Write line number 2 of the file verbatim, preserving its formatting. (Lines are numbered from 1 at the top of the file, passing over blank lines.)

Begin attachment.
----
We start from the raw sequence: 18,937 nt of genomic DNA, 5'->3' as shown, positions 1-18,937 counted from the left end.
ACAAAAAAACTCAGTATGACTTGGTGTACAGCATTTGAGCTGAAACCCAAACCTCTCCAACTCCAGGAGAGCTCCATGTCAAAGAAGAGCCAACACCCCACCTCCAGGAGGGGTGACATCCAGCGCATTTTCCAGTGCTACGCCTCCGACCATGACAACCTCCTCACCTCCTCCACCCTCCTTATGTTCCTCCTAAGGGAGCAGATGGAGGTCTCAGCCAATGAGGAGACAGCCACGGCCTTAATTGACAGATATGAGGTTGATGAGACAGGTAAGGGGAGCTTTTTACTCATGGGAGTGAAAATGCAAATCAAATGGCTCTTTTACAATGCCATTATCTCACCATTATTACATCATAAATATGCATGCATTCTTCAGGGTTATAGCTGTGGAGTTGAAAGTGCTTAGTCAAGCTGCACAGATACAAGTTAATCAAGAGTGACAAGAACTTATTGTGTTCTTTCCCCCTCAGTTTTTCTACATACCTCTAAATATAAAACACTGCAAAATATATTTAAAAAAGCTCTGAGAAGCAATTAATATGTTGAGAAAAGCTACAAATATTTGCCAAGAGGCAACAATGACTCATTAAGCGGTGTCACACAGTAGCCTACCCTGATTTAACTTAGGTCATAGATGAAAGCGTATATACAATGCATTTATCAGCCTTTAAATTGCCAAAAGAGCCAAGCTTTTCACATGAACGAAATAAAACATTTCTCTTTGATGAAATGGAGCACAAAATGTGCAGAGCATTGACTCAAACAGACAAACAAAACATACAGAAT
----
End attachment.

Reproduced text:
ACAAAAAAACTCAGTATGACTTGGTGTACAGCATTTGAGCTGAAACCCAAACCTCTCCAACTCCAGGAGAGCTCCATGTCAAAGAAGAGCCAACACCCCACCTCCAGGAGGGGTGACATCCAGCGCATTTTCCAGTGCTACGCCTCCGACCATGACAACCTCCTCACCTCCTCCACCCTCCTTATGTTCCTCCTAAGGGAGCAGATGGAGGTCTCAGCCAATGAGGAGACAGCCACGGCCTTAATTGACAGATATGAGGTTGATGAGACAGGTAAGGGGAGCTTTTTACTCATGGGAGTGAAAATGCAAATCAAATGGCTCTTTTACAATGCCATTATCTCACCATTATTACATCATAAATATGCATGCATTCTTCAGGGTTATAGCTGTGGAGTTGAAAGTGCTTAGTCAAGCTGCACAGATACAAGTTAATCAAGAGTGACAAGAACTTATTGTGTTCTTTCCCCCTCAGTTTTTCTACATACCTCTAAATATAAAACACTGCAAAATATATTTAAAAAAGCTCTGAGAAGCAATTAATATGTTGAGAAAAGCTACAAATATTTGCCAAGAGGCAACAATGACTCATTAAGCGGTGTCACACAGTAGCCTACCCTGATTTAACTTAGGTCATAGATGAAAGCGTATATACAATGCATTTATCAGCCTTTAAATTGCCAAAAGAGCCAAGCTTTTCACATGAACGAAATAAAACATTTCTCTTTGATGAAATGGAGCACAAAATGTGCAGAGCATTGACTCAAACAGACAAACAAAACATACAGAAT